The Best Hikes in Yosemite Valley

Amazing trails and scenery to be found within this part of Yosemite National Park.

The Best Hikes in Yosemite Valley

One of the best parts about visiting Yosemite National Park is going on different kinds of hikes in Yosemite Valley. You can get some incredible views by going on these hikes through this valley. Millions of tourists come to Yellowstone every year because they enjoy the variety of hikes that are possible along with the numerous amounts of outdoor activities that you can partake in too. Most people who come to Yellowstone do not enjoy hiking so you may be able to have some peace of mind by getting away from the large crowds in the spring or summer by hiking on the trails.

Mist Trail

Difficulty: Strenuous

Distance: 3 miles for a round-trip

Hiking Time: 3 to 4 hours total

Elevation Change: 1,000 feet

Trailhead: The Mist Trail also starts within the Happy Isles like the Half Dome trail. You can go to the shuttle stop #16, which is at the eastern end of the Yosemite Valley. After you get to that shuttle stop, you need to cross the stone bridge and follow the path to the left.

While Half Dome is the most famous and the most strenuous trail, Mist Trail is the most popular with Yellowstone hikers. It’s pretty popular because you can see some of the most amazing scenery when you’re hiking along the trail. You can go by the banks of the Merced River and then head up the stone steps to see the Vernal Fall, which is 317 feet high and is an amazing and awe-inspiring waterfall. You should be aware that this particular trail could get quite crowded especially during the summer season at Yellowstone. However, if you’re not looking for too much of a challenge but want to see the beauty of the national park, Mist Trail is a good option.

Nevada Fall

Difficulty: Strenuous

Distance: 7 miles for a round-trip

Hiking Time: 4 to 5 hours

Elevation Change: 1,900 feet

Trailhead: At the end of the Mist Trail, start at the top of Vernal Fall on the way to Nevada Fall.

From the Mist Trail, it’s pretty easy to go on the Nevada Fall hike afterward. It only takes a little over a mile from there to get to the top of the Nevada Fall at about 600 feet. You’ll have much fewer hikers to deal with since it’s less popular than the Mist Trail and you can get a lot of beautiful, and scenic views there too. In order to return to the beginning of the trail, you can loop back around using the John Muir Trail.

Yosemite Falls

Difficulty: Strenuous

Distance: 7.6 miles for a round-trip

Hiking Time: 4 to 5 hours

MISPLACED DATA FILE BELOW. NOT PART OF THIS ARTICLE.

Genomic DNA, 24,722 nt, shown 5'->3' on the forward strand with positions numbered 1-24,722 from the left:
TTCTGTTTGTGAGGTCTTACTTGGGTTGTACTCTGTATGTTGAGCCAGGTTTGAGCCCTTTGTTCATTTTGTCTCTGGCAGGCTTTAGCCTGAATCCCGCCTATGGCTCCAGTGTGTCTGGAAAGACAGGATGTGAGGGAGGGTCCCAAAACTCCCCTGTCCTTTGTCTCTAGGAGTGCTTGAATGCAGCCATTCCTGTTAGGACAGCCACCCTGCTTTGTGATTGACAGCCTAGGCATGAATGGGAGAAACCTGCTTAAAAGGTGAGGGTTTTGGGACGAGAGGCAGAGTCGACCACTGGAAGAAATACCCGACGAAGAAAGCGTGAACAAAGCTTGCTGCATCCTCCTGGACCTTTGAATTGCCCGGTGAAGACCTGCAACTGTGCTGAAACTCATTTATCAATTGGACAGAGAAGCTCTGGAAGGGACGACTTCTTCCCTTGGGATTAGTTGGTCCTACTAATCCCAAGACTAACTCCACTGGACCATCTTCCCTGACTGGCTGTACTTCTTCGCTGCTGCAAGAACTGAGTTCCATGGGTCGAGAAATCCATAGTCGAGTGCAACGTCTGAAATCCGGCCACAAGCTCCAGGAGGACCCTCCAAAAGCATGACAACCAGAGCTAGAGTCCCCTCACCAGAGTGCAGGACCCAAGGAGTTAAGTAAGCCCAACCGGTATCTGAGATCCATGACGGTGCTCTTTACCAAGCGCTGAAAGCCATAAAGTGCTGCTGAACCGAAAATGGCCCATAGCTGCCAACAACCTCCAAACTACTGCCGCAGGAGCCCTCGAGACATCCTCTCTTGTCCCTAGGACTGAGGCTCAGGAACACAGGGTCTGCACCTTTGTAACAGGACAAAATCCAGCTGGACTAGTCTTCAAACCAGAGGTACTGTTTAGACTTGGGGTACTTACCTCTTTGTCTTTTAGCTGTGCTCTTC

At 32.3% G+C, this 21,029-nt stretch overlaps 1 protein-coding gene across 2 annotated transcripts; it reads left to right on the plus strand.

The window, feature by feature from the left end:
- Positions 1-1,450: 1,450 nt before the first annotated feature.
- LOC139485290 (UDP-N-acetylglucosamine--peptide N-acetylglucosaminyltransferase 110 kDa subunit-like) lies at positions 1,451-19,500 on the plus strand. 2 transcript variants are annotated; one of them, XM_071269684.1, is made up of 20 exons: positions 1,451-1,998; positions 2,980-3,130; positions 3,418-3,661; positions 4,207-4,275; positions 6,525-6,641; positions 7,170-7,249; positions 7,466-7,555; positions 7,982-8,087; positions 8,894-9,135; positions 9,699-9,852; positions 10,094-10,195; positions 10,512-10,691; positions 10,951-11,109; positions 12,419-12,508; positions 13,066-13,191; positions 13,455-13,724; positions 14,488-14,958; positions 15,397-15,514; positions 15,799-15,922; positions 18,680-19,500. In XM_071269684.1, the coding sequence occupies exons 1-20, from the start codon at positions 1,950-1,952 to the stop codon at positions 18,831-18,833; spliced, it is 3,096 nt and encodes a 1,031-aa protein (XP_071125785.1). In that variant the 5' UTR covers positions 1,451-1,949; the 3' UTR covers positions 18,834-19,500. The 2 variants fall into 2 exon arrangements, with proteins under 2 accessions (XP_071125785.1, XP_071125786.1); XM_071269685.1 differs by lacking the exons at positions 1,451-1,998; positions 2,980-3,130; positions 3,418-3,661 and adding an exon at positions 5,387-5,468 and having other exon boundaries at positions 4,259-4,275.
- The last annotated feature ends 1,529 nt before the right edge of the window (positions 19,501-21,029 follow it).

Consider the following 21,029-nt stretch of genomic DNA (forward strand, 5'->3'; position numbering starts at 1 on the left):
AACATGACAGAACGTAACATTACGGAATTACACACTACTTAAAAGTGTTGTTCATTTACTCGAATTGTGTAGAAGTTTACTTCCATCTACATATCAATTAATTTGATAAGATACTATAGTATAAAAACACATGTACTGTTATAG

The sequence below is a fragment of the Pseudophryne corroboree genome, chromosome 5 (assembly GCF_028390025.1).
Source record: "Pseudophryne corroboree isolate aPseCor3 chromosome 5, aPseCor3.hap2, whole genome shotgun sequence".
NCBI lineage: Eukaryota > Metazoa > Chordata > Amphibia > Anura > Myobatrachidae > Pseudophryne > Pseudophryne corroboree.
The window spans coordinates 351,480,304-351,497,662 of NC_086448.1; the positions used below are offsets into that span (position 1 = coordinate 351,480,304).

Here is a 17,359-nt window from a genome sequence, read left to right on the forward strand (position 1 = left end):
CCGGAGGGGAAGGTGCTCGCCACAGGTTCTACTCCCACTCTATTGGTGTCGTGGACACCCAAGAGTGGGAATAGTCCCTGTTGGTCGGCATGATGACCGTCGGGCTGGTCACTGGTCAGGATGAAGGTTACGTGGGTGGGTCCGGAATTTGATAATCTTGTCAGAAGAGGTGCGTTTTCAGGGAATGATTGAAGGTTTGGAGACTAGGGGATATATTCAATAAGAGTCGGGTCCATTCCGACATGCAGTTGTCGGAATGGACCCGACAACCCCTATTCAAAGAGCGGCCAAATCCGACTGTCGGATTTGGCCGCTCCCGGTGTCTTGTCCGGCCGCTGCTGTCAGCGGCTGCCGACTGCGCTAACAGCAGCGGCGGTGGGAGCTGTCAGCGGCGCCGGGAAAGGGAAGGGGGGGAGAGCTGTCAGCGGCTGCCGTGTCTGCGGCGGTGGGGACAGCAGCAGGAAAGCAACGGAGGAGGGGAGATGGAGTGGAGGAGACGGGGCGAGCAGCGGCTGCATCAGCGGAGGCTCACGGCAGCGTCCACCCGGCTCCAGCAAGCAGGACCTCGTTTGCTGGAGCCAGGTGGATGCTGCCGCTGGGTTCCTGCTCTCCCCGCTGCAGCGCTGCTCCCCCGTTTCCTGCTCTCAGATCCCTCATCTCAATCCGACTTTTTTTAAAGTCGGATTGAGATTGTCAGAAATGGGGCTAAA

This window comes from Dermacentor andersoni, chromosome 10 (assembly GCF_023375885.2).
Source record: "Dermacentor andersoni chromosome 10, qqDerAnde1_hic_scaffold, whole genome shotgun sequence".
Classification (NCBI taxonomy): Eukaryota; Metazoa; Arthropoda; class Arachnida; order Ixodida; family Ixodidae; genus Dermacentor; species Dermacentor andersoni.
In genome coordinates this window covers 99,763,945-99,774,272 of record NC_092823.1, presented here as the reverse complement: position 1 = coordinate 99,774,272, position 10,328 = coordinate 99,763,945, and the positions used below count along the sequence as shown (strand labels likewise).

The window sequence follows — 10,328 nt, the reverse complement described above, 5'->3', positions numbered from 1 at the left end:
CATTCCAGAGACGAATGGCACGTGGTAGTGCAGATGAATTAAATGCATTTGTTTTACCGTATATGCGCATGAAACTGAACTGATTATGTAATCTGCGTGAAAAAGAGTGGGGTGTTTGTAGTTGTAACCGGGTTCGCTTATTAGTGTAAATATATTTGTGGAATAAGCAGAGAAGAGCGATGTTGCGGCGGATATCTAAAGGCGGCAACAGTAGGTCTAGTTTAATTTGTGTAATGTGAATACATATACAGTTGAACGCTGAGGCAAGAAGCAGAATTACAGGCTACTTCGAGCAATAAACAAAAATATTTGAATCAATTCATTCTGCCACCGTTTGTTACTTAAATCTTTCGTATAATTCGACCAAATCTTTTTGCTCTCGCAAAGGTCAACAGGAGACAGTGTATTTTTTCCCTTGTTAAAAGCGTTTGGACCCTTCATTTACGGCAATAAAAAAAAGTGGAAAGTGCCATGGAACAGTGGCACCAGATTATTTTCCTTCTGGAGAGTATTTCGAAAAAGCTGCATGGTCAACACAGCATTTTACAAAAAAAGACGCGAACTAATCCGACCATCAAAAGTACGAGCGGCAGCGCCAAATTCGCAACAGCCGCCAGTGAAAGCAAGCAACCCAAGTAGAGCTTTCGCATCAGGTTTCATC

Elevation Change: 2,600 feet

Trailhead: Begin at camp four to start the trail. Then, you’ll take a shuttle to Yosemite Lodge, which is stop number seven to cross the street to camp four. The hike starts between the camping ground and the parking lot.

To get to some beautiful waterfalls that are over 2,000 feet in total height, you’ll have to undergo the strenuous hike of Yosemite Falls. It will not be easy physically, you’ll sweat a lot, and it will be a long way up to the top, but the views of Yosemite Falls are truly incredible. You can even see the Upper Yosemite Fall after going up the 135 switchbacks in total. You’ll be able to go above the waterfall itself to see the entire area. If you’re not willing to put in all of that effort, you can go to Columbia Point instead, which is only about 1.2 miles away from the trailhead. It’s not as strenuous of a hike, and you will still get some great views of the valley.

Four Mile Trail

Difficulty: Strenuous

Distance: 9.2 miles for a round-trip

Hiking Time: 5 to 7 hours

Elevation Change: 3,200 feet

Trailhead: To begin the Four Mile Trail, you’re going to need to go between Sentinel Beach and the Swinging Bridge on Southside Drive.

While millions of tourists come to Glacier Point for the spectacular views, you can see them and get some exercise by going through the Four Mile Trail. It’s a great hiking trail because you can get clear views of all of Yosemite Falls. If you don’t want to hike the 3,200 feet up to the top of Glacier Point, you can choose to take a shuttle bus up there instead and just hike down the 3,200 feet down into Yosemite Valley. If you want more than just the Four Mile Trail, which is actually over nine miles round trip, you should consider doing the 11.5 mile hike, which includes the scenic Panorama Trail and ends at the Mist Trail. If you’ve got the energy, it’s one of the best hiking trails in Yosemite on par with Half Dome in terms of its difficulty and also its reward.

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Ben W
Ben W
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Ben W

Ben helps students from around the world to improve their English language skills. Ben enjoys traveling around the world, developing his writing abilities, and reading good books.

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